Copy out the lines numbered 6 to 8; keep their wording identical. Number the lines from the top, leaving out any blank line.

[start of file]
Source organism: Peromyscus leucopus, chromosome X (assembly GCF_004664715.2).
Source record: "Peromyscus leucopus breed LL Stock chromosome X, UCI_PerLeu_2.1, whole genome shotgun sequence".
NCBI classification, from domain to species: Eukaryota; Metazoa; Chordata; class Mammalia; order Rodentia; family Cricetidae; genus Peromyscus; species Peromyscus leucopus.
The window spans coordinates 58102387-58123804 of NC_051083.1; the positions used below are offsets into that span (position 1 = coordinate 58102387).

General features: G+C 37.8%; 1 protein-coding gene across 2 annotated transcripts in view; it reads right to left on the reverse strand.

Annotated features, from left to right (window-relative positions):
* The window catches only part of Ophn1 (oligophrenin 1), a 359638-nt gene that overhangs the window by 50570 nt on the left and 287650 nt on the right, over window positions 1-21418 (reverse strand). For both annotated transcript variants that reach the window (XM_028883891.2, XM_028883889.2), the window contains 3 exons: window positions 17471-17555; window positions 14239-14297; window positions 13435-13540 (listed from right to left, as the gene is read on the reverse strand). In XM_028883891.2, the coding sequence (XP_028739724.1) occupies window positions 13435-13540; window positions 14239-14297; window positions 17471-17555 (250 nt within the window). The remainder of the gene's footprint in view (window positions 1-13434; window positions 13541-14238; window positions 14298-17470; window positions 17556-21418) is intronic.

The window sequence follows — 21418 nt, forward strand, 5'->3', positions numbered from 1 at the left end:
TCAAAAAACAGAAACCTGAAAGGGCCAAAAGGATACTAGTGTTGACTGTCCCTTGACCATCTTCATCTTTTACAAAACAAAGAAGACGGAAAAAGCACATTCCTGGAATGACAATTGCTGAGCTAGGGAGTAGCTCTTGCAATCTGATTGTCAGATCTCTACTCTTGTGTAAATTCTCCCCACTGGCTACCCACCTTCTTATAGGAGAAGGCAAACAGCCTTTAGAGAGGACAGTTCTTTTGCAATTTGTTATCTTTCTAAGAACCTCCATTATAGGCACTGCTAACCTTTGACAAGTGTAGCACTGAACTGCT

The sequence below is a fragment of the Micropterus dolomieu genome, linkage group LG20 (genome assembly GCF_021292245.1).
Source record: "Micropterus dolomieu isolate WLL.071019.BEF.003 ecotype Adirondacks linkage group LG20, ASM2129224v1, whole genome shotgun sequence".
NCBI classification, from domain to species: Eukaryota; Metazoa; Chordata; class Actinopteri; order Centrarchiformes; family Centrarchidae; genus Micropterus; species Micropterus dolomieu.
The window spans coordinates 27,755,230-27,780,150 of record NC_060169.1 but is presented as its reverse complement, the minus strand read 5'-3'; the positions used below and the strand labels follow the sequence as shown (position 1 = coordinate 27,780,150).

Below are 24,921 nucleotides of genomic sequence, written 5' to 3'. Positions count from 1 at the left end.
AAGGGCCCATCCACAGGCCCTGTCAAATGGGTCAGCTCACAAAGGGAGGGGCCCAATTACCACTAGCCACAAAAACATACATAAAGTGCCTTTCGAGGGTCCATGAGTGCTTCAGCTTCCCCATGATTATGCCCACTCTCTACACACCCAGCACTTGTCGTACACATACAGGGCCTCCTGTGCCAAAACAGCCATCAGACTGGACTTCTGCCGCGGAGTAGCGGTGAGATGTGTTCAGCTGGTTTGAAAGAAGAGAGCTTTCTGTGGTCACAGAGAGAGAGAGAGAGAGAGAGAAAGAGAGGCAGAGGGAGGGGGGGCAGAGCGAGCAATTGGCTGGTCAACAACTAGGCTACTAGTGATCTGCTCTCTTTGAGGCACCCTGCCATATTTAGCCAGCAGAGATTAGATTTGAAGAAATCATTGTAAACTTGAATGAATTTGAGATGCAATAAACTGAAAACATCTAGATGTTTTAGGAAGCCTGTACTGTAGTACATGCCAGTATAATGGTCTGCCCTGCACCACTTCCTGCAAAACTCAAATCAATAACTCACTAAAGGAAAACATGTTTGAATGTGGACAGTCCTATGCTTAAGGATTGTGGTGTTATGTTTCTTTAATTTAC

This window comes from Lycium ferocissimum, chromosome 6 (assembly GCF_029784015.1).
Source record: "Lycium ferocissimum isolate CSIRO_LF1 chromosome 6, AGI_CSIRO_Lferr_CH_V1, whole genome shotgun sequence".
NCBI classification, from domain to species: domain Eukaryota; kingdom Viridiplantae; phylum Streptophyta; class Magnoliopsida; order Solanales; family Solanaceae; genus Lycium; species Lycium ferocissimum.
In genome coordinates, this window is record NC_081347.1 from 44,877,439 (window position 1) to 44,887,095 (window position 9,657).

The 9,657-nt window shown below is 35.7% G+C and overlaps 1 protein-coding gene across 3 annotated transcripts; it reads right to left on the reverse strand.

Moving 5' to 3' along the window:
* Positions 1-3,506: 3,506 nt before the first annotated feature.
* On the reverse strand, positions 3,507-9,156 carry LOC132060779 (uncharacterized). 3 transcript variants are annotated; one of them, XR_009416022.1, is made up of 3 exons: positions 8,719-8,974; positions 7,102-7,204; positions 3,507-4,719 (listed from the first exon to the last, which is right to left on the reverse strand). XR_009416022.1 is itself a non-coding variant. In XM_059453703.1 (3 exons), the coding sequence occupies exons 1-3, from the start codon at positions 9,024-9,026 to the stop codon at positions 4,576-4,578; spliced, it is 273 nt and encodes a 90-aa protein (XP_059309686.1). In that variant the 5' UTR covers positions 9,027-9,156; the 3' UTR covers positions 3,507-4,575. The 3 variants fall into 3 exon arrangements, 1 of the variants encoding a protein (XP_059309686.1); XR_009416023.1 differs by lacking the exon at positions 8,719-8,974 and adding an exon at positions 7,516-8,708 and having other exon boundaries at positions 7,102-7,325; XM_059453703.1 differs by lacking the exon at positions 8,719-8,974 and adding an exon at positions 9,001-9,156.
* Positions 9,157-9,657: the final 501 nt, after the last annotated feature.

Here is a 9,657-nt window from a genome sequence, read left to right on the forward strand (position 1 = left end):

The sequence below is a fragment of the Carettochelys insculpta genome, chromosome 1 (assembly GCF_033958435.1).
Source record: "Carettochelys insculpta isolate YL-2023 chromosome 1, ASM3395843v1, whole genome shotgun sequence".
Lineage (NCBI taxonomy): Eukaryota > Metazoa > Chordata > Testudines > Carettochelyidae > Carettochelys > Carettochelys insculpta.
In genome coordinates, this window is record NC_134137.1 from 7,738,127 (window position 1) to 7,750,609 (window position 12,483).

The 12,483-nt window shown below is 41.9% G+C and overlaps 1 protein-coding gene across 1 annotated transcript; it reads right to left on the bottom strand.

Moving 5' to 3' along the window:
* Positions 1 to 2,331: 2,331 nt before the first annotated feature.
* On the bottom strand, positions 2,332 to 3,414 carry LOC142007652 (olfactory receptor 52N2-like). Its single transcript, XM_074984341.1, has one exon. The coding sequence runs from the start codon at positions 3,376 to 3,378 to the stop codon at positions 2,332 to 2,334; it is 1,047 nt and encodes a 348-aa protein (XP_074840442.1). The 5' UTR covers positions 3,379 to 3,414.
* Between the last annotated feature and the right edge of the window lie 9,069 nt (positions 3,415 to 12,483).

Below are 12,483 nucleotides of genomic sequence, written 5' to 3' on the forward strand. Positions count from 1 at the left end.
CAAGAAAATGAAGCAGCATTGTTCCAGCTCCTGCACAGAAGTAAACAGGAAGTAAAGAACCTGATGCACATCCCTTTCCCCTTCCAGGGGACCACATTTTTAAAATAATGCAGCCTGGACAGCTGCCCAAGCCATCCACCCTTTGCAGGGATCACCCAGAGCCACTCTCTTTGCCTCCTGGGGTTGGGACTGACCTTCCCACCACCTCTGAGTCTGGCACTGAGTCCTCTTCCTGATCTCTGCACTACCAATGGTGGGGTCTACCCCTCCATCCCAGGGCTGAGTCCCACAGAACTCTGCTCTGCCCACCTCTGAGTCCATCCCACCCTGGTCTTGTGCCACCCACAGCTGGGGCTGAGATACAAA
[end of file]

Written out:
Annotated features, from left to right (window-relative positions):
* The window catches only part of Ophn1 (oligophrenin 1), a 359638-nt gene that overhangs the window by 50570 nt on the left and 287650 nt on the right, over window positions 1-21418 (reverse strand). For both annotated transcript variants that reach the window (XM_028883891.2, XM_028883889.2), the window contains 3 exons: window positions 17471-17555; window positions 14239-14297; window positions 13435-13540 (listed from right to left, as the gene is read on the reverse strand). In XM_028883891.2, the coding sequence (XP_028739724.1) occupies window positions 13435-13540; window positions 14239-14297; window positions 17471-17555 (250 nt within the window). The remainder of the gene's footprint in view (window positions 1-13434; window positions 13541-14238; window positions 14298-17470; window positions 17556-21418) is intronic.

The window sequence follows — 21418 nt, forward strand, 5'->3', positions numbered from 1 at the left end: